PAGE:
Many Parkland parents say they are still seething about the radio problems among law enforcement on the day of the school shooting.
But there’s new technology that may fix the tangled lines of communication.
CBS 12 News went to find out how it works
When the Broward Sheriff's Office and multiple police departments responded to Marjory Stoneman High School on Valentine’s Day, they couldn’t coordinate because they were on different frequencies.
A new piece of hardware brings all of them together over the air.
“That communication breakdown is one of the main reasons this thing escalated to the point it escalated to in my opinion,” said Jon Faber, a father.
One of Jon's sons just graduated from Stoneman Douglas, the other will go back in the fall.
Faber is hoping by then, Broward county leaders will have corrected the issue that handicaps deputies in a crisis because they can’t communicate with cops from smaller departments.
“It's a little bit of an archaic communication system,” Faber said.
Three companies in the world make a device that can potentially put everyone responding to an incident in the same radio conversation. One is in Canada, the second is in Idaho, the third is in Sunrise.
“It’s a device you would carry out in the field, the big version is something that’s going into a "comms" trailer or the big truck that you see— the SWAT truck,” explained Shehryar Wahid, Chief Technical Officer of AIS— which makes a computer to link up law enforcement agencies.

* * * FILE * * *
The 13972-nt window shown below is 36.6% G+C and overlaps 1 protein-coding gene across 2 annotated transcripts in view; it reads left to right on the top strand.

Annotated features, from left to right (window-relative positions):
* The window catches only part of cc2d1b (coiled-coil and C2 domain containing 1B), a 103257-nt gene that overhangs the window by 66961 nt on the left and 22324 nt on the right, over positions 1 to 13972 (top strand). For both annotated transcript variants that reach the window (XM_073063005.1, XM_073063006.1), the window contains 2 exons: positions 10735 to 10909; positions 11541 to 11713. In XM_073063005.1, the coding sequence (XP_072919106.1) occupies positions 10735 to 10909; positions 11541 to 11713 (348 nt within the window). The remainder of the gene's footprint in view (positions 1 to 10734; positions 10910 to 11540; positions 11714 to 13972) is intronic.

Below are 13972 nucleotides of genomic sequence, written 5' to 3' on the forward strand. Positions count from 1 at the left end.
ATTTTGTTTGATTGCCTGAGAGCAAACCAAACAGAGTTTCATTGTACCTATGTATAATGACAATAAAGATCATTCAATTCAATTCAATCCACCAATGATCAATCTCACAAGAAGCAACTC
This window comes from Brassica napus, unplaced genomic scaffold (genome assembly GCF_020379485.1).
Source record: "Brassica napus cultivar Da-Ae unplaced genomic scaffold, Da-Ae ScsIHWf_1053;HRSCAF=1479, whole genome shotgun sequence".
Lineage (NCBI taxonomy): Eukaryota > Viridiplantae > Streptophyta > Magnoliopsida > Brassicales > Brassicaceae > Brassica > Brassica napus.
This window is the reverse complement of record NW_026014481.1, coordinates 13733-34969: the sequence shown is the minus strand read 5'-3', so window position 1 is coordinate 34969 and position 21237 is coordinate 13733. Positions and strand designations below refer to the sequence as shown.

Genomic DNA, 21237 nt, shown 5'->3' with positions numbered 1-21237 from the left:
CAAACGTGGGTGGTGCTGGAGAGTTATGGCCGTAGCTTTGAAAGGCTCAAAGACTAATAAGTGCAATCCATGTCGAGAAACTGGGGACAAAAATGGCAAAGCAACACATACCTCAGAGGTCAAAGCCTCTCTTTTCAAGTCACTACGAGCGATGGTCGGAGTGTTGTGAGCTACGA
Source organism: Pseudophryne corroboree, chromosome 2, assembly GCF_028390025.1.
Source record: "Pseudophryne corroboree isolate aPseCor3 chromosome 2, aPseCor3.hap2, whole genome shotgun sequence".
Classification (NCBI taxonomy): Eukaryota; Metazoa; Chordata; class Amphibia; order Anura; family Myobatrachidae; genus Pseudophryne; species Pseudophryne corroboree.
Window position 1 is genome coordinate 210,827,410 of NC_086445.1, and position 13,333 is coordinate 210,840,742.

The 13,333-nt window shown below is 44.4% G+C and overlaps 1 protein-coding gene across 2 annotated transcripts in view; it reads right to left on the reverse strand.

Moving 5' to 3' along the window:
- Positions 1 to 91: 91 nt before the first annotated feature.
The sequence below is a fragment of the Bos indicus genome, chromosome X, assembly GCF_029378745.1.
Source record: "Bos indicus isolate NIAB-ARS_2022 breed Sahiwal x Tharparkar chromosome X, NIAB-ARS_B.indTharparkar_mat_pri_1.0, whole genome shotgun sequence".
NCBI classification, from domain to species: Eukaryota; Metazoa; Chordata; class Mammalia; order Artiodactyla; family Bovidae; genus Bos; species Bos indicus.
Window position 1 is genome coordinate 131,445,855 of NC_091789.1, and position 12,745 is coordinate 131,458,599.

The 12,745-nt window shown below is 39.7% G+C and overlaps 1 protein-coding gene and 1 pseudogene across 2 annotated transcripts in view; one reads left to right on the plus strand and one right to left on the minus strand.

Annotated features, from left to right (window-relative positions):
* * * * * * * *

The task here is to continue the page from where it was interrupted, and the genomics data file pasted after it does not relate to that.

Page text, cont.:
It doesn’t put all of the parties on the same frequency, but it sorts through all the frequencies and puts the good guys in the same “talk group."
Cell phones can even communicate with walkie-talkies.
“It is called The Core and it’s actually a line of products, we have The Core, we have the Core Mobile and we have a backpack version of it as well,” Wahid said.
So far, AIS is working with the Fort Lauderdale Police Department, the Department of Defense, and the state of Mississippi. The company plans to approach other agencies in the months ahead.
Wahid says this could be especially useful during hurricanes. “This replaces your comms shack, you’re up in a half an hour as opposed to a week and a half.”
Faber says he hopes the county will look at this option. If they use it, Jon says he'd feel a lot better sending his son back on the first day.
“This is not a Third World country we are living in, we have state-of-the-art technology,” Faber said.
The Broward Sheriff's Office and the county commission say the process of upgrading the communication system is on-going.